HAVANA, Dec. 23th The question that gives the title to this note has been worrying Cubans inside and outside the island for months,
and that doubt has been reactivated after the announcement of the monetary reorganization in the country as of January 1. In theory, the answer is yes, both now and once the reorganization begins, but in practice, at least for the moment, the reality is different, while on the streets the price of the USD is increasing.
A recent report published on Radio Habana Cuba said that exchange houses in Cuba don’t have dollars to sell, and at the moment they only market that currency to travellers leaving the island, according to Joaquín Alonso, president of the official entity known as CADECA, which has a network of 172 offices throughout the country, including airports and tourist destinations.
“Today we do not sell foreign currency in any exchange office in the cities, only in the airports and only to passengers who leave the country, with a maximum limit of 300 CUC (Cuban convertible pesos, which will stop circulating with the monetary reorganization), because there´s no more available at the moment,” emphasized the official.
Alonso confirmed that the sale of foreign currency in the establishments of his entity is not prohibited, but doing so depends on the amount that reaches the exchange houses. On the matter, he gave the same answer that the island’s Central Bank gave a year ago: “Cuba is not an issuer of freely convertible currency, we depend on what enters the country.”
The president of CADECA explained that the decrease in tourism in 2019, and the closure of the island’s borders due to the COVID-19 pandemic caused the interruption of the entry of foreign visitors, for which they had to adopt measures of restriction, which is coupled with the effects of the U.S. embargo.
A similar explanation was also offered by Marino Murillo, head of the Commission for Implementation and Development of the Guidelines, and Marta Wilson, minister-president of the Central Bank of Cuba (BCC), in a recent Mesa Redonda TV program.
The opening of stores in freely convertible currency in Cuba, as part of the government strategy to alleviate the current economic crisis, increased consumer demand for foreign currency and its price has surged in the informal market–and with a tendency to continue increasing more and more above the official exchange rate–, although the government’s policy contemplates the decrease in the circulation of cash and seeks, fundamentally, to attract dollars from remittances as well as to prevent the flight of these capitals.
In this regard, the minister-president of the BCC explained that the freely convertible currency accounts enabled for purchases in these types of stores do not change in any way with the monetary reorganization policy.
The balances of these bank accounts are kept in freely convertible currency and “if the holders needed to withdraw money they would do so in Cuban pesos (CUP)” or if they wish, convert them to the Cuban national currency, said Wilson.
Regarding the possible purchase from the government according to the official exchange rate set for the US dollar (1X24 Cuban pesos), the minister reiterated that it is possible, but objected that “at this time due to the situation that we have already explained, the banks and CADECAS do not have the freely convertible currency available to sell to the population.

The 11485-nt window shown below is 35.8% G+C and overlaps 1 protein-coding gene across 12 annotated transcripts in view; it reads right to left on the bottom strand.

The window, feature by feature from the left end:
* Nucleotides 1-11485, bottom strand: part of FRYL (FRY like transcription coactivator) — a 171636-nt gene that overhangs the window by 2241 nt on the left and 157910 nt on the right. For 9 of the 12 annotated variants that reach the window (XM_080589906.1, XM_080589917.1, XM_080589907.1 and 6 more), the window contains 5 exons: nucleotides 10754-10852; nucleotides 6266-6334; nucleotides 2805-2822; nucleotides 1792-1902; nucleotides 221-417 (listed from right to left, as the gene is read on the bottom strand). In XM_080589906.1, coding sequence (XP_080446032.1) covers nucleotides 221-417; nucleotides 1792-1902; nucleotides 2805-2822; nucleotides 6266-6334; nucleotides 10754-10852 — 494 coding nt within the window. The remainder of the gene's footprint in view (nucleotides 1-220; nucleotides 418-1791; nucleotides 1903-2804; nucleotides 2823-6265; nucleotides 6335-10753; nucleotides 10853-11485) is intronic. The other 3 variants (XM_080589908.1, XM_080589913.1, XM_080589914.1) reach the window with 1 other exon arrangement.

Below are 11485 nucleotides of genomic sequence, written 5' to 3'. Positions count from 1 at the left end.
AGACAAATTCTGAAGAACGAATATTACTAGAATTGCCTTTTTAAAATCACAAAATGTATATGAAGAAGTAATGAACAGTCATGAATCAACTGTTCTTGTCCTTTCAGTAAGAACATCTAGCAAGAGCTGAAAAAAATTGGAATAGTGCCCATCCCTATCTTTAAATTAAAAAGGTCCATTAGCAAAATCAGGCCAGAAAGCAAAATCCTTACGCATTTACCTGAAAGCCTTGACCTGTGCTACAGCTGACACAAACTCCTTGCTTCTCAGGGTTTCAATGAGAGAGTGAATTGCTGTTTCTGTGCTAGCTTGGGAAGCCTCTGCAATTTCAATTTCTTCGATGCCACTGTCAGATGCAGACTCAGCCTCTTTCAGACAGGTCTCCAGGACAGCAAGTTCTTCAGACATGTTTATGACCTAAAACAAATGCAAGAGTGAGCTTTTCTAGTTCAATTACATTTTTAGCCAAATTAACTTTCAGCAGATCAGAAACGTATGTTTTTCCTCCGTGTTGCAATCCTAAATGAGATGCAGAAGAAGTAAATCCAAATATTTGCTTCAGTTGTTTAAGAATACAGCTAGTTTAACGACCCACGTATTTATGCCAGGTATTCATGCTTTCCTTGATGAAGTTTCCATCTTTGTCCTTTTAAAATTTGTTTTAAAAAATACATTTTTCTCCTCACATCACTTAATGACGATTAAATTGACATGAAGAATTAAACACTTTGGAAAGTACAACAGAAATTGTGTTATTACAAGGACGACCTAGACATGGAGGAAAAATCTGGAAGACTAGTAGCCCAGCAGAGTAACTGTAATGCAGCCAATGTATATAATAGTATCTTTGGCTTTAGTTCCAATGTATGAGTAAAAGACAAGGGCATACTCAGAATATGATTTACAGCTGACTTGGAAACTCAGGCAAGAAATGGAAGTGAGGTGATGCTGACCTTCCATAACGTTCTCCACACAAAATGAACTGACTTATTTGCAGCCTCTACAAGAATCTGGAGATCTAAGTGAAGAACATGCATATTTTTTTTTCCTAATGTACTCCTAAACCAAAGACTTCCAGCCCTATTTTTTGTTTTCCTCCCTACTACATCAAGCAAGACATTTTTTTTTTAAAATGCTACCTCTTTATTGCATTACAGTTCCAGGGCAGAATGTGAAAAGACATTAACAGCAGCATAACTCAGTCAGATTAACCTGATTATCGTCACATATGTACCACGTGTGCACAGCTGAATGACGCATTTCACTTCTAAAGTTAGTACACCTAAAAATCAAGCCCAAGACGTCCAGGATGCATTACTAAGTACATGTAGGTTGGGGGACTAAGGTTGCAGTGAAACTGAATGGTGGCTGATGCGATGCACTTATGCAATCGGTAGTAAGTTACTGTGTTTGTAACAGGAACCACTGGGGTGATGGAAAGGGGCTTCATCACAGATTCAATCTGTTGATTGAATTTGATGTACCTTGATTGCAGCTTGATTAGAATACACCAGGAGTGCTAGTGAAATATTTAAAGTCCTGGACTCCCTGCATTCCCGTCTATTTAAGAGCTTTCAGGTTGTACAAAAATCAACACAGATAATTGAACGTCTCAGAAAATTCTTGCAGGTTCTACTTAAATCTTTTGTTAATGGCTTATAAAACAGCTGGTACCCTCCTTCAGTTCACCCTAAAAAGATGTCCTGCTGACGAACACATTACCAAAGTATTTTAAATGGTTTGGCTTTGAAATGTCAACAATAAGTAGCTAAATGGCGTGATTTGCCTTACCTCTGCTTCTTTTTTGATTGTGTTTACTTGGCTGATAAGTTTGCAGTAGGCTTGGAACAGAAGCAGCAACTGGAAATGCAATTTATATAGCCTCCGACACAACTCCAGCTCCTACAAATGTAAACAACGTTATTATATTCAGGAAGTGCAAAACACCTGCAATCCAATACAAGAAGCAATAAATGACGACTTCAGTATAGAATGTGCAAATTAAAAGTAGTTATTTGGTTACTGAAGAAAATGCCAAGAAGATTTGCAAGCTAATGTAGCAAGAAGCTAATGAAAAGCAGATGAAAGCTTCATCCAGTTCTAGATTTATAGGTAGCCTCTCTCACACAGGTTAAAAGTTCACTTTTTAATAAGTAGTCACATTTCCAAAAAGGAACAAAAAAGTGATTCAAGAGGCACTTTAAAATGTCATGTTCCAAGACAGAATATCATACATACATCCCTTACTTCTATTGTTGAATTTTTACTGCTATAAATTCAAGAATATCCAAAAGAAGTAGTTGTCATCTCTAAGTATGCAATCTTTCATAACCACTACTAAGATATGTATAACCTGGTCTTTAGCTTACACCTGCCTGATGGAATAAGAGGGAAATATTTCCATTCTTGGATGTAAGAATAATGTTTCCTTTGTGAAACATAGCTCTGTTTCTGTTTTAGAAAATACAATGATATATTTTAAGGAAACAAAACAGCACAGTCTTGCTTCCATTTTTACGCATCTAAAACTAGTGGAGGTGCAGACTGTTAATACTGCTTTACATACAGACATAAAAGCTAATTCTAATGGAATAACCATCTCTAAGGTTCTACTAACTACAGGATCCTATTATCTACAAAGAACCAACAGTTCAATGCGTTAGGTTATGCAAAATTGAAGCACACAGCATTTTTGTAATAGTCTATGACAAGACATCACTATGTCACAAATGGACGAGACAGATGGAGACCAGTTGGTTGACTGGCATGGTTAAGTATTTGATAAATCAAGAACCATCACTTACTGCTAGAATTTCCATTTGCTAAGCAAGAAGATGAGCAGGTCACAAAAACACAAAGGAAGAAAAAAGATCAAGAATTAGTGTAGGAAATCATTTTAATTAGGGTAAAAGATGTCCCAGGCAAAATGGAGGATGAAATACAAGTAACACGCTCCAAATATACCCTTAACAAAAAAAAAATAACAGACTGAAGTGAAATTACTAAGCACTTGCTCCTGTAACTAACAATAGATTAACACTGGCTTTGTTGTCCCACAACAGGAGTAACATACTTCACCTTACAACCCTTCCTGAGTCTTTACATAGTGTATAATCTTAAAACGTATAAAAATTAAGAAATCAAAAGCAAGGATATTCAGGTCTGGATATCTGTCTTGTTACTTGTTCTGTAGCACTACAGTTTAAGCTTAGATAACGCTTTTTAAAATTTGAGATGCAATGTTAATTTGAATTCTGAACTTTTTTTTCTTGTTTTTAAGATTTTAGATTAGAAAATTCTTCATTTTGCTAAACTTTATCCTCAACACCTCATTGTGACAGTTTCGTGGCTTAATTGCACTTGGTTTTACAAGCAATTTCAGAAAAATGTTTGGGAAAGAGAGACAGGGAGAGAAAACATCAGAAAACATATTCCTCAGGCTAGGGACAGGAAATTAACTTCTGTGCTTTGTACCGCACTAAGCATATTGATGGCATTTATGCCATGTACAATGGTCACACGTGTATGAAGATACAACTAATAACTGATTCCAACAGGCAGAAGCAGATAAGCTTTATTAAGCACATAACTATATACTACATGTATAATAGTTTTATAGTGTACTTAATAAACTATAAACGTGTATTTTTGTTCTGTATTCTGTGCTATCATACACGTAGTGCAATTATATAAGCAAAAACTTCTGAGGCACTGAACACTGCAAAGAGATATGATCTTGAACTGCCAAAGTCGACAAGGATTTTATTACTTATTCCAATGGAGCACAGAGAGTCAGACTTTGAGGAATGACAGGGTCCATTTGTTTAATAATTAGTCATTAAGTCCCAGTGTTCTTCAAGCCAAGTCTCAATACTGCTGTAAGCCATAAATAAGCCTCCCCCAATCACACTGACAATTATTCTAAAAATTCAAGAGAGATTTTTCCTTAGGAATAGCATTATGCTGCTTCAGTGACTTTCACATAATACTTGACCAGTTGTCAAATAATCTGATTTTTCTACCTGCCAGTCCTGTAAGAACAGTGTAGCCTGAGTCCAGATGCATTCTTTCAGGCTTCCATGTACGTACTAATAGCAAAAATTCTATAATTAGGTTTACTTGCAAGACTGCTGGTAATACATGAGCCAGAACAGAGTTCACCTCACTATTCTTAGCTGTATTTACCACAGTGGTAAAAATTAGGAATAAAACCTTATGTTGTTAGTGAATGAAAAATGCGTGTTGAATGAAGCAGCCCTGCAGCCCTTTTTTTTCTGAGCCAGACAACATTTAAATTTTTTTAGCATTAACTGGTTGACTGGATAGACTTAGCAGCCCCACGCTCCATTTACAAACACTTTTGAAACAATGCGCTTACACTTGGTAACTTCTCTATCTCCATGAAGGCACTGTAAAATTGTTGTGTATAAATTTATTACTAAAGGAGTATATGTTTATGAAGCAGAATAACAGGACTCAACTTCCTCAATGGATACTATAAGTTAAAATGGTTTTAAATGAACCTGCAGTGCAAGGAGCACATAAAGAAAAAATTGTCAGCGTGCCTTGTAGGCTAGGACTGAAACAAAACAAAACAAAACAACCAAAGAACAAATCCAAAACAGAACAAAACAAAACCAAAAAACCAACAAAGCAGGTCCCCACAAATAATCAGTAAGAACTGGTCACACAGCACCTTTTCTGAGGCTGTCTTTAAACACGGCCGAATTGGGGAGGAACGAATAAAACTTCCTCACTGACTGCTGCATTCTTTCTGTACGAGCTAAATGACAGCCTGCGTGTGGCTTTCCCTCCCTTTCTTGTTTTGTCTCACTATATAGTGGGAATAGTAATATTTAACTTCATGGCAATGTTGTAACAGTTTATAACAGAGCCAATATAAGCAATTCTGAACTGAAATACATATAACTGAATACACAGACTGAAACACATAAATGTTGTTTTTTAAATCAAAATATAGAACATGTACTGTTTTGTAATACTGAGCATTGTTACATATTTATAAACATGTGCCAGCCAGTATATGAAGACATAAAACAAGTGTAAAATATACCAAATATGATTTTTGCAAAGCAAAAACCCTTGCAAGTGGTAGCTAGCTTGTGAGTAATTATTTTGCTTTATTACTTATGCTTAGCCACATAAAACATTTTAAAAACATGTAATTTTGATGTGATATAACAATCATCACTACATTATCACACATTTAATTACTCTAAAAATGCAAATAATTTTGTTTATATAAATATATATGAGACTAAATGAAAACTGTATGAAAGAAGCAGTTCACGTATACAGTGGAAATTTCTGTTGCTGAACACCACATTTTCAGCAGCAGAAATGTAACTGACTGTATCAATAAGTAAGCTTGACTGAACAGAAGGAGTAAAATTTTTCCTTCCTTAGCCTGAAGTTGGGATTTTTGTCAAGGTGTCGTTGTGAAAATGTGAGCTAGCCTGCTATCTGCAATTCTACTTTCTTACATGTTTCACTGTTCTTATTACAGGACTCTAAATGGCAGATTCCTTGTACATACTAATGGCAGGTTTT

Therefore, today there is no free access to freely convertible currency although it is established that the change is 1×24.” In addition, she clarified that ATMs “today do not dispense in freely convertible currency” and as of January 1, 2021, they will not either.
“The only thing they will dispense is CUP, which is the national currency. In the case of people who have freely convertible currency accounts that need to acquire these currencies, they must go to bank branches and if there is availability, they can be sold,” she explained.
Wilson and Murillo also explained the possibility that the current accounts in CUC could be converted into accounts in dollars or euros as of the implementation of the reorganization.
In those cases, as regulated by the BCC, “the bank issues a certificate of deposit in those currencies, according to the conditions established for this new product” and account holders “cannot increase their balance, extract cash in these currencies, or transfer them to other bank products in foreign currency.”
In addition, “it will not be possible to withdraw dollars from that account, the economy does not have that liquidity,” said Murillo, who confirmed that in those cases the balance is frozen, with minimal interest, “because it is also money that cannot be backed” and he said that the amounts of those accounts will only be backed “when the economy’s conditions improve” and that “it is not sensible to make time commitments.”
For Cuban economist Pedro Monreal, the “option” of changing the funds from accounts in CUC to certificates of deposits in foreign currency, is a form of “corralito,” which he defines as the governmental limitation on the freedom to dispose of funds deposited in financial entities.
In his Twitter account, Monreal also expressed the opinion that with this variant, “account holders–who are recognized, in principle, the freedom to convert his CUC into foreign currency–in practice are limited in their ability to move his money in the currency of their choice.”
“It is a form of temporary non-payment,” he pointed out while saying that “the impossibility–until further notice–to buy foreign currency with CUP in banks and CADECAs is a form of exchange ‘trap,’ which is generally associated with restrictions to the purchase of foreign currency.”